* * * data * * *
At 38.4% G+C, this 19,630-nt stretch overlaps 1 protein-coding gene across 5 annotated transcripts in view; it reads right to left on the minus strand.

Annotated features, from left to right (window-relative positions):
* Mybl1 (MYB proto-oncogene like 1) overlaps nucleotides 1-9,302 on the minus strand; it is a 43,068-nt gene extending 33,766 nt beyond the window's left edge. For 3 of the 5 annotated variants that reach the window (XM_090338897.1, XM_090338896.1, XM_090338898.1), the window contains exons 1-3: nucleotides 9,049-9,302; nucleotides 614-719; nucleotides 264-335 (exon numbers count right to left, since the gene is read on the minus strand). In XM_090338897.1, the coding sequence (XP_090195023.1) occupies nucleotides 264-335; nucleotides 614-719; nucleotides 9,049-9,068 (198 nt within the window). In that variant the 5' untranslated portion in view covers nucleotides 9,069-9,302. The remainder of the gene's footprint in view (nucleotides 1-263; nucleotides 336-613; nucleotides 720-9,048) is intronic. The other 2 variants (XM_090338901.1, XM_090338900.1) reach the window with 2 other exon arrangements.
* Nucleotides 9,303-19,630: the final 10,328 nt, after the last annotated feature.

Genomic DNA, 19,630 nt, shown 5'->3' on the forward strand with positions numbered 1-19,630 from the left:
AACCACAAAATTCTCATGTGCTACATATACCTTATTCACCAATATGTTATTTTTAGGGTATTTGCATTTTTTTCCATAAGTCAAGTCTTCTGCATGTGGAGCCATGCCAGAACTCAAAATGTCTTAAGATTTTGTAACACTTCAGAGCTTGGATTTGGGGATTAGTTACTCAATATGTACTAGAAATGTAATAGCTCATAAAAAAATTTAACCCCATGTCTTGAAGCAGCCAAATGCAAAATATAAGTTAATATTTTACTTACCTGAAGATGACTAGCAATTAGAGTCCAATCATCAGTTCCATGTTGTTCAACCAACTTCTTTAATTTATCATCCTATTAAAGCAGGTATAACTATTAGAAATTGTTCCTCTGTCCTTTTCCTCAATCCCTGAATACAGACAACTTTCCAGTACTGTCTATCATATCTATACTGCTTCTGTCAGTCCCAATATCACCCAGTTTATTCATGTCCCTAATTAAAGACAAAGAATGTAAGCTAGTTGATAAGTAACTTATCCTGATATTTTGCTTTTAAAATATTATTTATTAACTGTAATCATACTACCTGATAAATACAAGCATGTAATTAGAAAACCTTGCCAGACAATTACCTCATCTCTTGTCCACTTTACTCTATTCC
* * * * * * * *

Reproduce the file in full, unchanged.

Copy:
At 38.4% G+C, this 19,630-nt stretch overlaps 1 protein-coding gene across 5 annotated transcripts in view; it reads right to left on the minus strand.

Annotated features, from left to right (window-relative positions):
* Mybl1 (MYB proto-oncogene like 1) overlaps nucleotides 1-9,302 on the minus strand; it is a 43,068-nt gene extending 33,766 nt beyond the window's left edge. For 3 of the 5 annotated variants that reach the window (XM_090338897.1, XM_090338896.1, XM_090338898.1), the window contains exons 1-3: nucleotides 9,049-9,302; nucleotides 614-719; nucleotides 264-335 (exon numbers count right to left, since the gene is read on the minus strand). In XM_090338897.1, the coding sequence (XP_090195023.1) occupies nucleotides 264-335; nucleotides 614-719; nucleotides 9,049-9,068 (198 nt within the window). In that variant the 5' untranslated portion in view covers nucleotides 9,069-9,302. The remainder of the gene's footprint in view (nucleotides 1-263; nucleotides 336-613; nucleotides 720-9,048) is intronic. The other 2 variants (XM_090338901.1, XM_090338900.1) reach the window with 2 other exon arrangements.
* Nucleotides 9,303-19,630: the final 10,328 nt, after the last annotated feature.

Genomic DNA, 19,630 nt, shown 5'->3' on the forward strand with positions numbered 1-19,630 from the left:
AACCACAAAATTCTCATGTGCTACATATACCTTATTCACCAATATGTTATTTTTAGGGTATTTGCATTTTTTTCCATAAGTCAAGTCTTCTGCATGTGGAGCCATGCCAGAACTCAAAATGTCTTAAGATTTTGTAACACTTCAGAGCTTGGATTTGGGGATTAGTTACTCAATATGTACTAGAAATGTAATAGCTCATAAAAAAATTTAACCCCATGTCTTGAAGCAGCCAAATGCAAAATATAAGTTAATATTTTACTTACCTGAAGATGACTAGCAATTAGAGTCCAATCATCAGTTCCATGTTGTTCAACCAACTTCTTTAATTTATCATCCTATTAAAGCAGGTATAACTATTAGAAATTGTTCCTCTGTCCTTTTCCTCAATCCCTGAATACAGACAACTTTCCAGTACTGTCTATCATATCTATACTGCTTCTGTCAGTCCCAATATCACCCAGTTTATTCATGTCCCTAATTAAAGACAAAGAATGTAAGCTAGTTGATAAGTAACTTATCCTGATATTTTGCTTTTAAAATATTATTTATTAACTGTAATCATACTACCTGATAAATACAAGCATGTAATTAGAAAACCTTGCCAGACAATTACCTCATCTCTTGTCCACTTTACTCTATTCC